SAFE BASE tours historic Topeka site
TOPEKA — While segregation didn’t start in Kansas, the state played a role in ending the discriminatory practice, Iola students learned Thursday on a summer SAFE BASE field trip to the Brown vs. Board of Education National Historic Landmark in Topeka.
A sequence of video displays told the story of 13 parents, “mostly housewives,” who challenged the practice of segregating elementary schools by race in the city.
“Are we to say to the world we are free — except for the Negroes,” asked President John F. Kennedy in one bit of video footage.
Third-grader Abby Roettgen, taking in some of the displays, observed “there was a little girl who lived only a couple blocks from a white school and her dad didn’t get why she couldn’t go to that school rather than ride a bus all the way across town.”
That father, Oliver Brown, would lend his name to the suit that would go from Kansas courts to the United States Supreme Court, ultimately ending — at least legally — the practice of “separate but equal” that had kept the country racially divided since the Emancipation Proclamation had ended slavery.
In a talk by Park Ranger Joan Wilson, students learned that segregation continued unabated in many places in the country, even after the Supreme Court had decided Brown.
“It took until 1974 for some schools in Florida to integrate,” she told them. Worse still was Natchez, Miss., said Park Ranger Linda Rosenblum, who had grown up there.
“We had neighborhood schools but they were largely segregated,” she noted. “They did not consolidate their schools” — merging what were effectively all black and all white schools — “until 1989.”
That was a full 20 years after the Supreme Court had ruled on another case, Holmes County vs. Board of Education, that legally implemented a “one-school system,” requiring transportation be provided so that schools could be integrated as required by the 1954 Brown v. Board decision.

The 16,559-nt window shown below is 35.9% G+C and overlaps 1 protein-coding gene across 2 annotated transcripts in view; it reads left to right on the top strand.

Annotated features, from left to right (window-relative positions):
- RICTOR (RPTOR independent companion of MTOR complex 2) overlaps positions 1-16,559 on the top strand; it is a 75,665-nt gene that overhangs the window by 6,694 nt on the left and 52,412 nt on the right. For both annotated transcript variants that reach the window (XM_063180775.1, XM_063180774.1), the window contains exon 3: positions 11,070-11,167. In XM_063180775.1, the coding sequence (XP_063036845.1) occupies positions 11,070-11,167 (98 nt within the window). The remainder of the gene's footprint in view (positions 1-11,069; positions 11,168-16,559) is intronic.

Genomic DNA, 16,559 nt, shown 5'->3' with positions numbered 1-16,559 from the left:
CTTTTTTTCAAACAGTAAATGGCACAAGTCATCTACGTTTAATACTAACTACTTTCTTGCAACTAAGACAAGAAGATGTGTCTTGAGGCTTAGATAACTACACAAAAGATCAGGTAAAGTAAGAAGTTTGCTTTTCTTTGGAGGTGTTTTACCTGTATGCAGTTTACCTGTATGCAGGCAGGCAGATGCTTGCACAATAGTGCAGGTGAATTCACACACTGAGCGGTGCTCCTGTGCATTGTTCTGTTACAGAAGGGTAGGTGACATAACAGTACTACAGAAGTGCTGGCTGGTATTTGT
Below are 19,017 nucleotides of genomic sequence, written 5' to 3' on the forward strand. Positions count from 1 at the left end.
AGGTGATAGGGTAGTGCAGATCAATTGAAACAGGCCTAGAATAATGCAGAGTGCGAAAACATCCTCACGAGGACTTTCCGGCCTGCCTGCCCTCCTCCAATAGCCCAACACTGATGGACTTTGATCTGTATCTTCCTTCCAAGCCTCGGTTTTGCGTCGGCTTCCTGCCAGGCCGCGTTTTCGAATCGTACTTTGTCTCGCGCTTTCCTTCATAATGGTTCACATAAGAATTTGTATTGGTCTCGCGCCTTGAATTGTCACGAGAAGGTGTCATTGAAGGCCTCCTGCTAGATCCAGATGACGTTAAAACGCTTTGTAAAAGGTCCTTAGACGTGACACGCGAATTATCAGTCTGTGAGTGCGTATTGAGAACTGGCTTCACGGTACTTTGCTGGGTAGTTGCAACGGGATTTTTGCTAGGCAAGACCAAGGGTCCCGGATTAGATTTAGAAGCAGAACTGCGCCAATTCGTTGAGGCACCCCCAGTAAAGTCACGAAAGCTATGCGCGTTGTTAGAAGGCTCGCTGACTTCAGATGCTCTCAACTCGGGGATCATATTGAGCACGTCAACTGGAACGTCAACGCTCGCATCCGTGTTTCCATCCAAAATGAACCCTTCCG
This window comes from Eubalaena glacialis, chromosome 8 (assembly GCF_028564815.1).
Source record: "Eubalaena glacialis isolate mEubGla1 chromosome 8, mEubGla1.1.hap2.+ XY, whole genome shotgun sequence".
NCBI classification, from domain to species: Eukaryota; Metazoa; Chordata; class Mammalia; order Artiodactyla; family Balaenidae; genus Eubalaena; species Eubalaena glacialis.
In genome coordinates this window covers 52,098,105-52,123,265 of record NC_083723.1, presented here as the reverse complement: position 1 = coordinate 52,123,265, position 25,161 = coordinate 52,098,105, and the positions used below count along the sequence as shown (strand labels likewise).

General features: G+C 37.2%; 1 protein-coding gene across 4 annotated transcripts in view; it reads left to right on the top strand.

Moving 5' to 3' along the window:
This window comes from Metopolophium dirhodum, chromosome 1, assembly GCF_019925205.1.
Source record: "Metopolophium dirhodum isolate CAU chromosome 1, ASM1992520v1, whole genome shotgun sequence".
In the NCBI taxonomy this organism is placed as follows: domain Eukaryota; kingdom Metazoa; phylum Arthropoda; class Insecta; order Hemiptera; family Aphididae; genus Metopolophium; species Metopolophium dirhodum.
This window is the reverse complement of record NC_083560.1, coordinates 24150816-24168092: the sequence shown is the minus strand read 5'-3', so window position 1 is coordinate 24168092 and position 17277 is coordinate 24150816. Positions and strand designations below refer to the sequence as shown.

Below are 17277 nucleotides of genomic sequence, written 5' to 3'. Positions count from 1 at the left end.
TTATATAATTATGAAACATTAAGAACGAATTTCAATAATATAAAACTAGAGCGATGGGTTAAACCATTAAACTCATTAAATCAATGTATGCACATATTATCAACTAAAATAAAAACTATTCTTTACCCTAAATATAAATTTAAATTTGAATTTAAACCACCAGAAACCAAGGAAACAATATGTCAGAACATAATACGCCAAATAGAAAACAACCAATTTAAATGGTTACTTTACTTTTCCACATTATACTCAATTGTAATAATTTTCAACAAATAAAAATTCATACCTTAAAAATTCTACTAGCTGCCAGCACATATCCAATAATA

Wilson told the students that Topeka had been seen as a test case for both segregation and desegregation.
The state, by law, could allow segregation under the “separate but equal” philosophy.
“The schools here were actually very good,” Wilson said of the segregated system. “They were funded, they hired good teachers.” But for parents like Zelma Henderson, one of the plaintiffs in the original case, good was not good enough.
“I grew up in Western Kansas,” which was not segregated, Henderson said in a video shown to the assembly. “I was used to having equal rights and I went to having half rights, or no rights at all” after moving to Topeka, she said.
“I knew my children would learn from others how to get along with people,” and grading people’s worth by race was not a belief she wanted her children to have, Henderson said.
“It didn’t matter how much education you had,” she said. As long as opportunities were based upon race, the system was unfair.
Courts agreed, but Kansas opted not to change the law. It was then that, with the help of the NAACP, five suits challenging boards of education around the country for practices related to segregation were combined in a Supreme Court challenge.
“If they never changed it,” one student asked Wilson, “would it be the same today?”
“It would be worse, I think,” she answered thoughtfully. Wilson pointed out that, under segregation, the SAFE BASE group, sporting children of various races, could not have sat together.
“Relations would be very tense,” she said.
For there to be lasting change, she said, “First you change the law. Then you, hopefully, change the heart.”
TO CAP OFF the day, students were also treated to a guided tour of the Topeka Zoo. Former SAFE BASE employee Claire Clark, who had once been a Topeka Zoo volunteer, regaled students with background stories about some of the animals.
“We had to separate the porcupines because they kept quilling the sloths,” she told the group.
As for Prickles the porcupine, Clark said, “his favorite treat is Ritz crackers.”
Clark told the students the best time to view animals at any zoo is early morning, when they have just been let out of their night enclosures.
Sometimes, even the cages can’t keep animals in, she noted.
“One time someone snipped open the eagle exhibit, but they can’t fly,” she said of the regal birds.
All Topeka’s eagles have been injured or crippled in the wild, she noted. The federally protected species can only be kept by permit, Clark said. The zoo is “like a rehabilitation program” for the birds, she said.
The zoo’s bobcat, Johnson, also has had his cage cut, Clark noted. “He used to be a pet,” she said. Confiscated, possibly due to mistreatment, the bobcat is happy at the zoo, she said, and never has left his cage.
Most amazing to the group was the zoo’s rainforest enclosure.
In the large enclosed habitat, animals are uncaged. Fruit bats furled and unfurled wings, looking like large brown cocoons when folded. Bright russet birds chased each other through a maze of children’s legs. And flamingos posed in sunrise-colored splendor as little eyes bugged out at their brilliant plumage.
By the end of the day, the children had learned much about their planet-mates, both human and animal.